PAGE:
Before schools in the southern U.S. were racially integrated, schools for African American students were staffed almost exclusively by African American teachers.

After the passage of the 1964 Civil Rights Act, southern schools began to be desegregated, and this had a big effect on black teacher employment.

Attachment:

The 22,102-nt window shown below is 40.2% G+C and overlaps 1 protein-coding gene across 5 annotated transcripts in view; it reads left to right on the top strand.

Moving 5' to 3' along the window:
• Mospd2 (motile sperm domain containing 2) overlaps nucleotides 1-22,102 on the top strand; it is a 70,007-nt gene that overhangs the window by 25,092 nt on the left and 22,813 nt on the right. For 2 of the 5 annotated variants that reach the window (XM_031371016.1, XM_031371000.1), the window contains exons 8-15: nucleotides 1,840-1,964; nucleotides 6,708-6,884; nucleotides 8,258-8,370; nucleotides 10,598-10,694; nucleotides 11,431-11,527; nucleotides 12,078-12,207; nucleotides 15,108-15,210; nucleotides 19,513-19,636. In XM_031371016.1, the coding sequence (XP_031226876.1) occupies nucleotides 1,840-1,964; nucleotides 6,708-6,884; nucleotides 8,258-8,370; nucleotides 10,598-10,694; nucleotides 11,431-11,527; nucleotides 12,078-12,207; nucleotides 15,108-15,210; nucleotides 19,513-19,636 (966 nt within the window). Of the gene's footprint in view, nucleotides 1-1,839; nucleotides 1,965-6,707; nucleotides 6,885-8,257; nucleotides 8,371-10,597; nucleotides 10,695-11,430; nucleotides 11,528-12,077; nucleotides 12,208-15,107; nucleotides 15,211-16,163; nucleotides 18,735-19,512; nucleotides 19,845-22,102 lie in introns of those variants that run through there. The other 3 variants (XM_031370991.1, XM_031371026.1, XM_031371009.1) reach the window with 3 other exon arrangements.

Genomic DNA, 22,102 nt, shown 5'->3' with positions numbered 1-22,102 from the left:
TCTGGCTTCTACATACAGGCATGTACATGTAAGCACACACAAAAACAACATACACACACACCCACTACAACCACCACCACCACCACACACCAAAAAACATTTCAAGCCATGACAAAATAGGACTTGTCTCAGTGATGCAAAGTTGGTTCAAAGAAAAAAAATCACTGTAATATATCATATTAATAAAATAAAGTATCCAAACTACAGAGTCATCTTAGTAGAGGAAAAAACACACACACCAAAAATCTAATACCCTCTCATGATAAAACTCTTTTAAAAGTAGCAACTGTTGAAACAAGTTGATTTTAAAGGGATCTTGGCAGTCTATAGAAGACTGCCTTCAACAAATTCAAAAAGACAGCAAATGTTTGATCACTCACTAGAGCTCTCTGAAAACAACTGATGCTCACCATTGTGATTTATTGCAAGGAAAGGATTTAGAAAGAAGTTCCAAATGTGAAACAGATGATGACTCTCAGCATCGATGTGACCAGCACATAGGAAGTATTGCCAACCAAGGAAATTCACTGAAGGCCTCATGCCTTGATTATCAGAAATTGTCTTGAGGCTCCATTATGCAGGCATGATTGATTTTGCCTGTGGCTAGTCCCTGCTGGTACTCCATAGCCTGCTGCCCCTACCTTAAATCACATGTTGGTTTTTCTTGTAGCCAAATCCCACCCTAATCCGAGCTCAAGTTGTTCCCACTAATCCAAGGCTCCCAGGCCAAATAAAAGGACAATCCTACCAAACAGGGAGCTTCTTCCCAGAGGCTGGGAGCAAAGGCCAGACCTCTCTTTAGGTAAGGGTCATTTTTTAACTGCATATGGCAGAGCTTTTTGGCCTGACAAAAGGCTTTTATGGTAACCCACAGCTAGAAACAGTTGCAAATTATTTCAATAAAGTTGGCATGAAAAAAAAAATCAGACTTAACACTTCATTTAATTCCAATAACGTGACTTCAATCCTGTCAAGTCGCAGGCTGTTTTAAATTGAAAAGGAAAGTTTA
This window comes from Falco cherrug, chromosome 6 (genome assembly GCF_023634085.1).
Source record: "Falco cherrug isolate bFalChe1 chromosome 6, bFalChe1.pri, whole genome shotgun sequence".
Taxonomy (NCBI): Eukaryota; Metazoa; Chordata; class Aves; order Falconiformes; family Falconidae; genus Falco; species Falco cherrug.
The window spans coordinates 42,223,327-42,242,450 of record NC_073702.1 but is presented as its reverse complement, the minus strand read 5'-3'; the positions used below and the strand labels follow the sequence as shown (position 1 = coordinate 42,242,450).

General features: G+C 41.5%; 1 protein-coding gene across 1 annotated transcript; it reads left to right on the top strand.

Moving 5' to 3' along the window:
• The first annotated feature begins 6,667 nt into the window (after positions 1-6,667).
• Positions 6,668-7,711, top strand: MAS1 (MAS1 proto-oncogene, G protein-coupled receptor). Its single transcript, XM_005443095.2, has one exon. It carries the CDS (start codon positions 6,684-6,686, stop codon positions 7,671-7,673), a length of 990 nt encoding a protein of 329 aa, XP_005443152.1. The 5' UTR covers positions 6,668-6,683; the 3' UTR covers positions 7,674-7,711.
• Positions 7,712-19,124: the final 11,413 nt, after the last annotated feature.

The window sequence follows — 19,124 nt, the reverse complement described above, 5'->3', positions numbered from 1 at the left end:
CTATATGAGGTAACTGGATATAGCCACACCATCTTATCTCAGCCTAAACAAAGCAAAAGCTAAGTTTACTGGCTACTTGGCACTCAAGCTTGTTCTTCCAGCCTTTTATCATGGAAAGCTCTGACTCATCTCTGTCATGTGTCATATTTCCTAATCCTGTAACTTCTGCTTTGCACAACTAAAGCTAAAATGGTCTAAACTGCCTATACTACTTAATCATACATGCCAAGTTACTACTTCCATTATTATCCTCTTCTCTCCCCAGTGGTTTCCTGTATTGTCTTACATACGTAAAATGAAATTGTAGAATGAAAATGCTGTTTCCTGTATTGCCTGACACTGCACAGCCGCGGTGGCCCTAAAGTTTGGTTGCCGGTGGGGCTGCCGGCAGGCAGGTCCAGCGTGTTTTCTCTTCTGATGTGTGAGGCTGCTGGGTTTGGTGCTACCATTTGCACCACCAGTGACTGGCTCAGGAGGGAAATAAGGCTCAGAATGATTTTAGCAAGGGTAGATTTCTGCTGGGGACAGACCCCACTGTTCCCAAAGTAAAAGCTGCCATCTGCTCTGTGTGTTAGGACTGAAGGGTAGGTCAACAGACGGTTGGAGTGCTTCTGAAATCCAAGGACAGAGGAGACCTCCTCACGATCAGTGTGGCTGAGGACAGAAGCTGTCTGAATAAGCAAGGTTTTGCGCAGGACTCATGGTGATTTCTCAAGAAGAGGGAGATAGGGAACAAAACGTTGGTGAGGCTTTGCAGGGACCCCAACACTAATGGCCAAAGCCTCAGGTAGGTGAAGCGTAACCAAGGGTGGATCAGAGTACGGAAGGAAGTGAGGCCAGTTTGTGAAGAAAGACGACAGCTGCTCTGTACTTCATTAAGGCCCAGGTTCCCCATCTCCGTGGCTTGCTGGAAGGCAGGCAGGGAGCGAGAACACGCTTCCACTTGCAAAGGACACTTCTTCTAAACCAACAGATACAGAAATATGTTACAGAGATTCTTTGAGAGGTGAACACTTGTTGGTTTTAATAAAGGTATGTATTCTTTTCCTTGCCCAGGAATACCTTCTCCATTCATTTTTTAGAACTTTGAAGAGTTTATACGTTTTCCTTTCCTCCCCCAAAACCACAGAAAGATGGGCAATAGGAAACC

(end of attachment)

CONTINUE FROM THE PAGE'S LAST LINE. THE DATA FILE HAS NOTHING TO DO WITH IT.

Economist Owen Thompson talks with Paul E. Peterson about his paper, “School Desegregation and Black Teacher Employment,” in which he estimates the percentage decline in black teacher employment in the south after desegregation.

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Last updated July 30, 2018